Dialogue with NGOs on oil spills in Nigeria

Managing oil spills has been analysed by numerous local and international NGOs for some years. Interest in this issue grew after UNEP published a report in 2011 on contamination from hydrocarbons in Ogoniland, Nigeria (although eni does not operate in this region).

The Chatham House report “Nigeria’s Criminal Crude: International Options to Combat the Export of Stolen Oil” published in September 2013 states that bunkering (theft of oil) amounted to 100,000 barrels/day in the first quarter of 2013. Furthermore, the same report estimates an annual loss due to these activities of between 3 and 8 billion dollars. In March 2013, eni declared a state of force majeure and arranged to close down all onshore operations in the so-called Swamp Area, in the Bayelsa state in Nigeria. The decision was taken due to the intensification of bunkering operations, or rather the sabotage of the oil pipelines in order to siphon off the crude. This situation has lately reached unsustainable levels, both from the point of view of peoples’ safety and of environmental damage. In 2013 Amnesty International published a new report (“Bad information”) on the oil spills in Nigeria due to the activities of oil & gas companies, which include eni. As for the document published in 2009 (“Petroleum Pollution and Poverty in the Niger delta”),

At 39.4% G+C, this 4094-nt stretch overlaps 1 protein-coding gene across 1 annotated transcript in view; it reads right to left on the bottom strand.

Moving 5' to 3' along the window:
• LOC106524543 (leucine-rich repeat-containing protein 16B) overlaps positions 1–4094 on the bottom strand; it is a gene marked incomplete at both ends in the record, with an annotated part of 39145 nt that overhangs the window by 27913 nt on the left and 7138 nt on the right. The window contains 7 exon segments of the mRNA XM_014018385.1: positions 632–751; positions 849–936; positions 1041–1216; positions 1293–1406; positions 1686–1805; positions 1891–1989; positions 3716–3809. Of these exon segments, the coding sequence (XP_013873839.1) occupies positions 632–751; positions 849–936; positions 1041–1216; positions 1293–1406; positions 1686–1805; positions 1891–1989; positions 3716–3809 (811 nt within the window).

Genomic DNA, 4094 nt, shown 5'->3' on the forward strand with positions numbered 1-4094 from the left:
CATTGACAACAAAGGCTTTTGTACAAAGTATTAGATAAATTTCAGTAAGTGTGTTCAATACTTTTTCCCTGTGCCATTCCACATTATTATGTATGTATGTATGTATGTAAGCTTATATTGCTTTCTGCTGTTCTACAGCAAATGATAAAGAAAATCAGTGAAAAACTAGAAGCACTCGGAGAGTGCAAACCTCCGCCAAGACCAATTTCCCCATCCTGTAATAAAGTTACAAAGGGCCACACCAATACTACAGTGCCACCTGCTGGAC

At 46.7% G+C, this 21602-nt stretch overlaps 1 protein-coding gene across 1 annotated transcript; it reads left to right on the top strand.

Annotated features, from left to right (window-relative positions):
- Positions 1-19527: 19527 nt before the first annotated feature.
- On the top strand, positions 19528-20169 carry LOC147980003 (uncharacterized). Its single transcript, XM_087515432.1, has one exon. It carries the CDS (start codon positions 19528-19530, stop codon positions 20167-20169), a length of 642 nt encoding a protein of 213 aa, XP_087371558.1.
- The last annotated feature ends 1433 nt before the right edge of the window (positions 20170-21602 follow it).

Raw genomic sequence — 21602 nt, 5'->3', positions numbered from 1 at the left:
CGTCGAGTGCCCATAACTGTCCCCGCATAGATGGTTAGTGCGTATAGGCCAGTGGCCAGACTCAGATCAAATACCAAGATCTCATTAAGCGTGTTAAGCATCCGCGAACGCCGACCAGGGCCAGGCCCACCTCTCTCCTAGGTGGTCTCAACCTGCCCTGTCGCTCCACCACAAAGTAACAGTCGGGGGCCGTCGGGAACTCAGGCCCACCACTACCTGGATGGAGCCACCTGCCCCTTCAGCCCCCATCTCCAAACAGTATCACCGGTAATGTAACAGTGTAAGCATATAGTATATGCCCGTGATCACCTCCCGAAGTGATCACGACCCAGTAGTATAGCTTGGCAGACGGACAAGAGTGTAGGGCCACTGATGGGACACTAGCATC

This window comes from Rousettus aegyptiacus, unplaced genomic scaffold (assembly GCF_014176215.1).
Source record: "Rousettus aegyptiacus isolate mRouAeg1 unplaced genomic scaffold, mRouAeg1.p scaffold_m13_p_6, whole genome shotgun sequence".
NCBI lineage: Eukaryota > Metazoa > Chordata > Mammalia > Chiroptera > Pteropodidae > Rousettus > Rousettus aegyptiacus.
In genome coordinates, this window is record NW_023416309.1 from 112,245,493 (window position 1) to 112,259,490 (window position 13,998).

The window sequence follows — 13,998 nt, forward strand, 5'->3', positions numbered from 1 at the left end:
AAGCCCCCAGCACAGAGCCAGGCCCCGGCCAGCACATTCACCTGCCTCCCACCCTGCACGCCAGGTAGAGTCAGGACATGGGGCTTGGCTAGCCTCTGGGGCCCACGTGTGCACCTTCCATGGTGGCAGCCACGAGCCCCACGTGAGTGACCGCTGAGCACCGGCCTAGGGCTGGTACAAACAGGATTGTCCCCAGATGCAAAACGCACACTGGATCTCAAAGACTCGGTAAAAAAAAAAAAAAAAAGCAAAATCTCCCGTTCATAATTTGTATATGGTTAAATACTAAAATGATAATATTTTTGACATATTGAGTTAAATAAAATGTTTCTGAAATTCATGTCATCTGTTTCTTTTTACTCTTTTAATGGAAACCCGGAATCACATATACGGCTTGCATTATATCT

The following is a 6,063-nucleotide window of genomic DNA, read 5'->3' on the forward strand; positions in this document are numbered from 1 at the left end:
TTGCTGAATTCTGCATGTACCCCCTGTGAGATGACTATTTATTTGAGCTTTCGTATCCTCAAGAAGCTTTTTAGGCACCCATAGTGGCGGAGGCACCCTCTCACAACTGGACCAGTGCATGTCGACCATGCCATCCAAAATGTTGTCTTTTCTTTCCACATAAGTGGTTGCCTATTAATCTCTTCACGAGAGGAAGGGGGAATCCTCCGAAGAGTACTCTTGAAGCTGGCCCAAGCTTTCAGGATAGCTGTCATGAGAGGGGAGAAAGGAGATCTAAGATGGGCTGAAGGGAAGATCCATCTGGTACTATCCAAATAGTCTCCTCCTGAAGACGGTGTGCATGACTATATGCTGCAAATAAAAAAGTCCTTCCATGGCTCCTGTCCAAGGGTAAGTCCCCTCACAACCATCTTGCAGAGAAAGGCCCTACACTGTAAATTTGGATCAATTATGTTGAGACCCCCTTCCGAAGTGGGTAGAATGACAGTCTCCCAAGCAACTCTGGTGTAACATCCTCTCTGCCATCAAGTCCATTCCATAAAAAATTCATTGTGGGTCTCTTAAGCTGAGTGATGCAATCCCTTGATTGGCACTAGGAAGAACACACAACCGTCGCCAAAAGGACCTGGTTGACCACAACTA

eni has worked with the NGO to provide information and respond to specific requests referred to in the document. eni reiterates its timely intervention in case of any oil spill. Their causes are thoroughly analysed (in 2013 over 90% were due to sabotage), and shared with all the stakeholders, including competent authorities and local representatives.

Through its local subsidiary NAOC, eni, launched a sustainability website at the beginning of 2014. This provides information on oil spills, flaring emissions and a summary of the impact studies.